Unbeknown to the general public (or at least outside of Latin America and pockets of “in-the know” folks here and there), Stephen Malkmus and Thom Yorke’s Latin American counterparts have been on the front line of Mexico’s rock movement since 1992. As if they were long separated distant cousins, the members of Café Tacuba are an undeniable presence in rock music south of the U.S. border. Since their debut album more than a decade ago, this quartet of artistically restless musicians have consistently raised their musical capacity to a height which earned their 1999 album Reves/Yosoy a Latin Grammy nod for “Best Rock Album”.
Comparisons to their North American brethren are of no outlandish tales either, but while they certainly owe a little to Pavement’s unbalanced approach and Pablo Honey era Radiohead melodies, Café Tacuba inject an incredible amount of individual ingenuity and a distinctly cultured flavor that one will only find in areas of unsanitary water and cheap tequila. This perhaps, is what gives them their elaborate mystic appeal; a perspective of rock music seen outside of the genre’s roots and archetypical perceptions. Deeply entrenched in their own musical pedigree, these four students of design all have a heavy hand in how Cuatro Caminos develops. “Cero y Uno” is a deceptive opener; drenched in sweeping riffs and vocals that swirl in and out of melody, it lures the listener into a false sense of more pliable offerings. And effectively so, because the track’s approachable arrangements are decisively cut to shreds with the following “Eo”. A ruckus romp into more frantic territory; a sound brought to America’s suburbs by the likes of the Voodoo Glow Skulls.
Their undefined dynamic is once again challenged by “Mediodia”. A far more subdued pondering that meanders into soft-spoken melancholy backed by clanging cymbals and kinks of instrumental chiming. Once again, it quickly swings, this time to the album’s most outstanding moment. In the ska tinged discordance of “Que Pasara”, frontman Elfego Buendia’s strained vocals quiver with the same effectiveness as Yorke’s would on the stages of Glastonbury. With a bassline so engaging and percussions that scissor with precision, Café Tacuba more than flexes their musical intellect as iconoclasts of their heritage. Their approach to deconstructing South American based rhythms isn’t entirely destructive either. In “Camino y Vereda”, the sambaesque beat that slithers in the background may appear lost in the crowds of rock guitars and echoing vocals but without it, the song would ultimately crumble.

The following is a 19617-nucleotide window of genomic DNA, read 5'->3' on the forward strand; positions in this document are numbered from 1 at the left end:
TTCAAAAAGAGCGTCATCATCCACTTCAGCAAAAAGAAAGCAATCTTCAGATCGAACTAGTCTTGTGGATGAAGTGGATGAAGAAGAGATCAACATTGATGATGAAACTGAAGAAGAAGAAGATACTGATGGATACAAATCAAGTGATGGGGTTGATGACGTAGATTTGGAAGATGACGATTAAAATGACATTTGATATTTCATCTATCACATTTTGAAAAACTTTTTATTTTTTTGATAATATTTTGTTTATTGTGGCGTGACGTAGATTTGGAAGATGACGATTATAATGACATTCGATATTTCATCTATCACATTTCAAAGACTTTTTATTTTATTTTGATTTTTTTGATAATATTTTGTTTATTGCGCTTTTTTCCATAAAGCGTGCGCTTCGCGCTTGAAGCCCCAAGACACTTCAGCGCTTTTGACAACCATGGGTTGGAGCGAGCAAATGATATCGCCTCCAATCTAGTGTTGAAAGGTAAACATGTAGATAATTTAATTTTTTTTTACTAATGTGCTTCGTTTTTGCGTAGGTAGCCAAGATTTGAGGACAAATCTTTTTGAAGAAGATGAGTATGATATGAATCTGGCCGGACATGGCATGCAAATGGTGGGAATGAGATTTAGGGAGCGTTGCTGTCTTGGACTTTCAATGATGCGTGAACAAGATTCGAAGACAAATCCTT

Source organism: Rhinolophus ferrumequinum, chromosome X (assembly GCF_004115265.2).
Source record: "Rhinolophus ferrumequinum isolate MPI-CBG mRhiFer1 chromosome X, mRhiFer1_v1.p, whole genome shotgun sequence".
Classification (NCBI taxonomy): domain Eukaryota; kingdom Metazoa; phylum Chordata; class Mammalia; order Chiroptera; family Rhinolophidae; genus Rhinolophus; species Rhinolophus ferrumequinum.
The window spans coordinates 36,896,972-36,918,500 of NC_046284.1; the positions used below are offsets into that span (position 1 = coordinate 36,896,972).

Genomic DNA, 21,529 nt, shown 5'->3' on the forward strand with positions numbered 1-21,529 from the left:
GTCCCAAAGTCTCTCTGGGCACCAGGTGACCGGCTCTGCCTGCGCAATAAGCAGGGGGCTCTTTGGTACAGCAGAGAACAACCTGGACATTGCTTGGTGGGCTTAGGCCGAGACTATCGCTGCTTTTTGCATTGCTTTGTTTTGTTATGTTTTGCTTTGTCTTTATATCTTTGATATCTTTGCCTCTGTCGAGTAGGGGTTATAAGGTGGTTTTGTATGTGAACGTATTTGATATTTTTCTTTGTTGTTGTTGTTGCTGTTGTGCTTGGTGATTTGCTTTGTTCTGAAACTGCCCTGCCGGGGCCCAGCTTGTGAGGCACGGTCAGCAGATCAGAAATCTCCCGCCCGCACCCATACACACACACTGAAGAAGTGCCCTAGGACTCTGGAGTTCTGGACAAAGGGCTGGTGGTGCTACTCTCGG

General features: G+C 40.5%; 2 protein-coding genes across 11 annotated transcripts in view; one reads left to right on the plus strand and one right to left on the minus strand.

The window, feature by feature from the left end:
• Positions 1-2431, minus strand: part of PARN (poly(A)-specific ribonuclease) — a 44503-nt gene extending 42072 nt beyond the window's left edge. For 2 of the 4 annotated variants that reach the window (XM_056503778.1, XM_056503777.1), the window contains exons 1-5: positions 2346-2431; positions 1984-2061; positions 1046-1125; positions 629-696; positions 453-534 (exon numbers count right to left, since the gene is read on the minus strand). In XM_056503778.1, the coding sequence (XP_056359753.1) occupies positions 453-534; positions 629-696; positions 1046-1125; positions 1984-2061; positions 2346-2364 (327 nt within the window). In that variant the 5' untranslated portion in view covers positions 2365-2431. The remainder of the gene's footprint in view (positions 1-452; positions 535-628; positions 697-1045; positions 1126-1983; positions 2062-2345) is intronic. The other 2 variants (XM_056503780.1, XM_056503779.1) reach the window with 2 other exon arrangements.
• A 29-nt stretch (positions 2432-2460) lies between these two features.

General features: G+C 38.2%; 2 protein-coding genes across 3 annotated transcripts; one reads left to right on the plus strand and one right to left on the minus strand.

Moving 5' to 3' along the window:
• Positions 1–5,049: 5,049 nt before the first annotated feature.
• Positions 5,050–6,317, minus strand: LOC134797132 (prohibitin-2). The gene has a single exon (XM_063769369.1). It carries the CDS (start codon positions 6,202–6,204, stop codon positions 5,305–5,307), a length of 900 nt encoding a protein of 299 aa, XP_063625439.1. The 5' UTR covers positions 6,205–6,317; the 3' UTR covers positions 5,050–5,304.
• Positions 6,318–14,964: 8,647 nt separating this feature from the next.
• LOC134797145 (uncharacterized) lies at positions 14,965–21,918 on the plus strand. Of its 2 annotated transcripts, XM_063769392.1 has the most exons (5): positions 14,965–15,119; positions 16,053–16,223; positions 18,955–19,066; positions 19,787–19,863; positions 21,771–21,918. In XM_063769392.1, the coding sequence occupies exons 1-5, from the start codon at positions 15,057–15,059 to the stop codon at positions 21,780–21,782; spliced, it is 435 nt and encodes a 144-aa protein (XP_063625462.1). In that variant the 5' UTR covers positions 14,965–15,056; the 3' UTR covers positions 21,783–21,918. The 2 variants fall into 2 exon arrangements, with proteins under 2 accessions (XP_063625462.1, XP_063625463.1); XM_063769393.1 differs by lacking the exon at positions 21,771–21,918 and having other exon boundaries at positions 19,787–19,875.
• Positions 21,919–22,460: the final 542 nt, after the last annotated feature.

Deep and truly engaging, the album only briefly succumbs to experimental pitfalls. The bizarre grouping of light merengue with enormously aloof disco beats that slipped its way into the early 80’s makes for one odd partnership; resulting in “Puntos Cardinales” distinctly Sonny Crockett feel. Then in “Desperte”, they embark on stripped-down measures that sneak and crawl its way around lo-fi island sounds and Buendia’s labored diction but results in a slightly plodding, directionless pace.
With only momentary misdirection, Café Tacuba’s latest is as remarkable as the vast ground covered in the album’s fourteen tracks. Traveling around a globe’s worth of musical attributes while humbly remaining dedicated to their craft, they cut through an immense amount of material with great serration. It is a wonder how so few outside selected circles are aware of this quartet; hopefully Cuatro Caminos will serve notice to the masses that Mexico’s most avant-garde rock musicians have been producing fine work for many years.
Alice Cooper – Breadcrumbs EP
Few frontmen of rock will ever be as enigmatic and as timeless as Alice Cooper
For a large number of Alice Cooper fans who didn’t experience everyone’s favorite snake-adorned shock rocker at the height of his powers through the ’70s, most probably were introduced to Cooper through 1989’s hair-metal infused generational breakout album Trash. That was at least, my introduction to Vincent Furnier, at the age of 9 years old, seeking for something to satiate my love of hair metal and shock rock. Trash was everything Bon Jovi’s New Jersey was- big, radio-friendly- but had that added sense of danger and darkness that didn’t come with the pretty side of hair metal. However, as sure as songs like “House of Fire“, “Bed of Nails“, and the ubiquitous hit “Poison”, are still great today, long-time Alice Cooper fans know that Cooper is at his most enthralling is when he taps into his garage rock lineage, cut from the same mold that was paved by bands like the MC5.